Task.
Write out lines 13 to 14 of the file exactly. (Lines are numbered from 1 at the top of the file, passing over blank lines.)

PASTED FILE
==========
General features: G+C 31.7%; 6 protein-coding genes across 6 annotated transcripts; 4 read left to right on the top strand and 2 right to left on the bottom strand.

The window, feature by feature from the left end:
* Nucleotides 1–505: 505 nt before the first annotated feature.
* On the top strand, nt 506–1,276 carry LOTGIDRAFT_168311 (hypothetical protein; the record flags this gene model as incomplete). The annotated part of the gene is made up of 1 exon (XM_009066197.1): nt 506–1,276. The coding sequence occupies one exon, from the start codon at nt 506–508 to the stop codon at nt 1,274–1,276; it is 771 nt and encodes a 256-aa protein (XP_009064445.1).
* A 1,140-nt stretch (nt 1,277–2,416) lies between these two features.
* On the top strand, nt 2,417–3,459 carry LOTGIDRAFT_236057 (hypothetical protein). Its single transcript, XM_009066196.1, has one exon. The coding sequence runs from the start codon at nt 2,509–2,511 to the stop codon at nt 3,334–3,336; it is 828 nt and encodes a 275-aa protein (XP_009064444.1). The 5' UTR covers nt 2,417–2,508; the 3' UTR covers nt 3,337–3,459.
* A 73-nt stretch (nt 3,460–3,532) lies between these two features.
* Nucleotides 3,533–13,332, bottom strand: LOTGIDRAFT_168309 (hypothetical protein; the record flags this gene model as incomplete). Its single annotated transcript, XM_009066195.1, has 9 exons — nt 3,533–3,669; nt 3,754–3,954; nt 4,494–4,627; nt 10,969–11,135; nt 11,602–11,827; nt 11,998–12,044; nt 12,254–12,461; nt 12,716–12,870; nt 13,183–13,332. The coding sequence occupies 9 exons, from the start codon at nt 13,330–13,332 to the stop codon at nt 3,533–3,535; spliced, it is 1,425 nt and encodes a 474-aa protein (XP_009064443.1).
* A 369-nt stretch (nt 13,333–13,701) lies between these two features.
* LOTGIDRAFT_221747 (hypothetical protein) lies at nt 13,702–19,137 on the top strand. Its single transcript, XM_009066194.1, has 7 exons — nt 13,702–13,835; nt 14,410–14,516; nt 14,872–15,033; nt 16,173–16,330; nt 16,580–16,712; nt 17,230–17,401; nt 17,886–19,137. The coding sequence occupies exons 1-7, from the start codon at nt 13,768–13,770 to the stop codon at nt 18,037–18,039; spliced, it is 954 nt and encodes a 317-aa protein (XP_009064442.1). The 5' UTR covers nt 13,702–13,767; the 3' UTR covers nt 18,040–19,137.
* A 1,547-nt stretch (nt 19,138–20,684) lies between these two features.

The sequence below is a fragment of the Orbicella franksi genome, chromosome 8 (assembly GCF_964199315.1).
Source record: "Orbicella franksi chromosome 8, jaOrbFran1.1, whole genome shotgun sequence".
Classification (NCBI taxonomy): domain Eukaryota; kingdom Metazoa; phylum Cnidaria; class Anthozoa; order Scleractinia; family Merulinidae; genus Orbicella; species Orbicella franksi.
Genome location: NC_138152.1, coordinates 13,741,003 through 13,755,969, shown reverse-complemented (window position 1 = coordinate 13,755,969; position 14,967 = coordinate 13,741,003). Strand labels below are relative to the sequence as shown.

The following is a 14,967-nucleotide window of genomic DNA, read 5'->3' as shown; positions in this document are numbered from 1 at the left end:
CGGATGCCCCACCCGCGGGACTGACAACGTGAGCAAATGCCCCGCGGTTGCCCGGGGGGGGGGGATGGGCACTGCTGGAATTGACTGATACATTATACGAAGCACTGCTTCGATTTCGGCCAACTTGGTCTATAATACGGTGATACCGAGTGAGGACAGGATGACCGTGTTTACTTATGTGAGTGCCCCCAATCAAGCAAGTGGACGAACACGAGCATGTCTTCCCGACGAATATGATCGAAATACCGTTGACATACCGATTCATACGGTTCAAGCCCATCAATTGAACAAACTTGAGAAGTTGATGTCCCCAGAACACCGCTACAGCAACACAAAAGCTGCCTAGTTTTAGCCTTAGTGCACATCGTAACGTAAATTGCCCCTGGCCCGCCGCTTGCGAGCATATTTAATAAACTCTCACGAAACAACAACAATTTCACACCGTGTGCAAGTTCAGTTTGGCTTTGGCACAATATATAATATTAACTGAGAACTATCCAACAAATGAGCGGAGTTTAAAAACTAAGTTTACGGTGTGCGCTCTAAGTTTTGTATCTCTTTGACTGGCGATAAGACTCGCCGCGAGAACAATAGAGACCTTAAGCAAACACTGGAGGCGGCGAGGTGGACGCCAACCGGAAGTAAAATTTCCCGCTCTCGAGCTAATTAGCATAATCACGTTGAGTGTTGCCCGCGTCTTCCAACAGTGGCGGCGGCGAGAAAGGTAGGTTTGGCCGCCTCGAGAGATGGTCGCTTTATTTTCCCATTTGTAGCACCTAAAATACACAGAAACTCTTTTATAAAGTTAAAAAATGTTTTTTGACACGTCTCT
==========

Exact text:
Source record: "Orbicella franksi chromosome 8, jaOrbFran1.1, whole genome shotgun sequence".
Classification (NCBI taxonomy): domain Eukaryota; kingdom Metazoa; phylum Cnidaria; class Anthozoa; order Scleractinia; family Merulinidae; genus Orbicella; species Orbicella franksi.